Bing’s coronavirus tracker filters data, news and video by region
‘Coronavirus’ results pages have become ad-free resource hubs on Bing, Google and other search engines.
Bing has launched a COVID-19 tracker that displays the number of confirmed cases worldwide. The data is broken down into active, recovered and fatal cases, and can be filtered by geographic region, The Next Web first reported on Monday.
Selecting a region will also show users recent news and video pertinent to the situation in that region.
Why we care
Bing and other search engines have transformed their results pages into non-commercialized resource hubs for people looking for “coronavirus” information.
Google has also added an SOS Alert, “Safety tips,” and “Affected area” rich result boxes to its “coronavirus” results page. Re-tooling search results pages into ad-free resource hubs that surface data from various official sources, present recent news, videos and interactive maps is common during times of crisis.
UPDATE: Bing’s COVID-19 tracker now features a tab in which users can view vaccines as they progress through various phases of development. The page also includes news stories related to coronavirus vaccine development.
More on the news
- Bing’s COVID tracker sources data from the U.S. Centers for Disease Control and Prevention (CDC), the World Health Organization (WHO), the European Centre for Disease Prevention and Control (ECDC), and Wikipedia. Users can see when the data was last updated by clicking the information icon in the sidebar menu.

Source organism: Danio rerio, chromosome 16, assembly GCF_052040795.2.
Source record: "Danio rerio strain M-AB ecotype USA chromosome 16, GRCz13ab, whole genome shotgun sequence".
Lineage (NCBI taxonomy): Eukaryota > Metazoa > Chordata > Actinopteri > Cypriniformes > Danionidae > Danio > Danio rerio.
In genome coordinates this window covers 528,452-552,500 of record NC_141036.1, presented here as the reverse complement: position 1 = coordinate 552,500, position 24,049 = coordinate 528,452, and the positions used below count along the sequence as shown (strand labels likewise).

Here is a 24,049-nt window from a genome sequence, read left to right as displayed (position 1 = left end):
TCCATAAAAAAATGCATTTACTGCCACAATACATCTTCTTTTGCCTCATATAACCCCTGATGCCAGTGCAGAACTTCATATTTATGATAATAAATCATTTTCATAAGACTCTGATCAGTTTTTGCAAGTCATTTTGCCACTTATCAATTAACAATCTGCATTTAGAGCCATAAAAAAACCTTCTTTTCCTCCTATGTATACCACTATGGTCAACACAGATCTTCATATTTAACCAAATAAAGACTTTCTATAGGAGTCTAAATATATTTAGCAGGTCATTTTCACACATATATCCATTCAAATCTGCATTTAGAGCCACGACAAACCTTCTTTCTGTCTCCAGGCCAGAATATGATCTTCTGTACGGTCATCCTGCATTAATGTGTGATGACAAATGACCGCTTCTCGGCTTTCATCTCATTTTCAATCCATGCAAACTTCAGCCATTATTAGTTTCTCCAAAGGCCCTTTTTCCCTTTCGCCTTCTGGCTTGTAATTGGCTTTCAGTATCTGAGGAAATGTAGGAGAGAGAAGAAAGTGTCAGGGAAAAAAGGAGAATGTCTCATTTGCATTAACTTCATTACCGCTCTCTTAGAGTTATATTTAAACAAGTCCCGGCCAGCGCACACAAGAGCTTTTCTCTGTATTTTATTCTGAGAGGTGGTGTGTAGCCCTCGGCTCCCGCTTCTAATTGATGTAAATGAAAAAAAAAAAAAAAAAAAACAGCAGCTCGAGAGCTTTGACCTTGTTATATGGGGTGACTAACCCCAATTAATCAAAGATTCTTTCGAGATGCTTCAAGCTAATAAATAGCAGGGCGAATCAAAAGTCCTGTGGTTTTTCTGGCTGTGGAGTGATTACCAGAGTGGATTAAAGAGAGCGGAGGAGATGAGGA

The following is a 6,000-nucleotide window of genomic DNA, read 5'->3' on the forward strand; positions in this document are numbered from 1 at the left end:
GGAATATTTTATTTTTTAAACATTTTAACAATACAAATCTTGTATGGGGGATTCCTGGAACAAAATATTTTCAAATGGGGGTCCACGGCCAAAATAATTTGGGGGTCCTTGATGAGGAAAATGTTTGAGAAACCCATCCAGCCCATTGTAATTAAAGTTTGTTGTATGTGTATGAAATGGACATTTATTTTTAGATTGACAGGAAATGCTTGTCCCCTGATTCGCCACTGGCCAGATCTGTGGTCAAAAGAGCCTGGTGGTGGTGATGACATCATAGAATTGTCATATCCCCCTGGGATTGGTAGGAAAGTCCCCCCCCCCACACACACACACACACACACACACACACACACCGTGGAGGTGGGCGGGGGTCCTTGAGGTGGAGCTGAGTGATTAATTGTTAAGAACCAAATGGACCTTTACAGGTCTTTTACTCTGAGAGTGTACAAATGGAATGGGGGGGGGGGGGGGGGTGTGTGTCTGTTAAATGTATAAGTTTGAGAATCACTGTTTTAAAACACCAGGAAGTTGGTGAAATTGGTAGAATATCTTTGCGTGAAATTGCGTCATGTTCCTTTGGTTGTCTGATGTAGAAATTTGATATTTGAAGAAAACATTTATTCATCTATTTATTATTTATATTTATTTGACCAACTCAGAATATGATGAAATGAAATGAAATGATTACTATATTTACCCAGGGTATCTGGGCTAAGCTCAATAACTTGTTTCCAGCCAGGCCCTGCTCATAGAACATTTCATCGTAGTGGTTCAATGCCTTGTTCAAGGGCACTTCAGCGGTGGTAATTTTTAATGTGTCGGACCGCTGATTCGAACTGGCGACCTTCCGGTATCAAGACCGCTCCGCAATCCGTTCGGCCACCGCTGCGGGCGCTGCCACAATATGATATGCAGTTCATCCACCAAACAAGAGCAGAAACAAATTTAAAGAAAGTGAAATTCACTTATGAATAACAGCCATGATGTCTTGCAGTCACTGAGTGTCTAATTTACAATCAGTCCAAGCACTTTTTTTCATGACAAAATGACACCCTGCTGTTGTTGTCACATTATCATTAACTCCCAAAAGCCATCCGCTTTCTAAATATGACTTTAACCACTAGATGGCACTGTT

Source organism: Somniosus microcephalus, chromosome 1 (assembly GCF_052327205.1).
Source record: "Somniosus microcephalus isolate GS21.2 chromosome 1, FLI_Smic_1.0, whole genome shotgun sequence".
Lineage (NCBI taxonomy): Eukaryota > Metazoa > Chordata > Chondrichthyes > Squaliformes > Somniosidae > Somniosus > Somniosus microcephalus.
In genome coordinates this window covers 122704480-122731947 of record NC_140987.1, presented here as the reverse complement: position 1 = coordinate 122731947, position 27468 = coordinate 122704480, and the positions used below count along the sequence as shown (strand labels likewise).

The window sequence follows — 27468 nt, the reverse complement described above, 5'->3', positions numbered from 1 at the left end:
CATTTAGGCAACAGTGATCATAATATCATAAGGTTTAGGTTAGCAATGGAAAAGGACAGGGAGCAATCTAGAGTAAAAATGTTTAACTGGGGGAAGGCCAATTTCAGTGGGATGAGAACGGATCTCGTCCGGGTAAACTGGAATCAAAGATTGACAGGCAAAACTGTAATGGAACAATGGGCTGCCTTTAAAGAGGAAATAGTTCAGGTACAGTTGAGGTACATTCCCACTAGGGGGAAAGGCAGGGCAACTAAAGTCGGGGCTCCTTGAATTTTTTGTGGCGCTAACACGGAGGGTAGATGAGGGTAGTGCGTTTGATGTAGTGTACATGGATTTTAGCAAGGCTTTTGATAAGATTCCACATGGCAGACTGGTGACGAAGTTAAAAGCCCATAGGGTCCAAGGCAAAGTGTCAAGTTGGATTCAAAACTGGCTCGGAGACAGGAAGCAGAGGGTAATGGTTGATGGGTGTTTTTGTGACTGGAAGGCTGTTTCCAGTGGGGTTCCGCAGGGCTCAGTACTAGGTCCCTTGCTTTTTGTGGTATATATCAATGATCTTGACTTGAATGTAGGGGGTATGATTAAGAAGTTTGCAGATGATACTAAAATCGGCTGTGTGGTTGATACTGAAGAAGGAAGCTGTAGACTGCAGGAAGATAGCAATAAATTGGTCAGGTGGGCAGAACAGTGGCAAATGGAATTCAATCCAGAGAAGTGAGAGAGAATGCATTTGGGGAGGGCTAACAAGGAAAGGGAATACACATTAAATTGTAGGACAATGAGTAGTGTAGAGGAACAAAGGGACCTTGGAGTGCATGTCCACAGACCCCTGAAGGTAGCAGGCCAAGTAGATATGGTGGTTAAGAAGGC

- Alphabet-company Verily has launched a COVID-19 screening tool that is currently limited to Santa Clara and San Mateo county residents in California. The tool is expected to receive a wider roll out over time.
- Google is also showing which local businesses are “temporarily closed” in Search and Maps, and displaying a pop-up on the YouTube homepage that directs users to the CDC’s COVID-19 page.
- A number of other publications and health organizations have launched their own COVID-19 trackers, including the New York Times, John Hopkins University and the World Health Organization.
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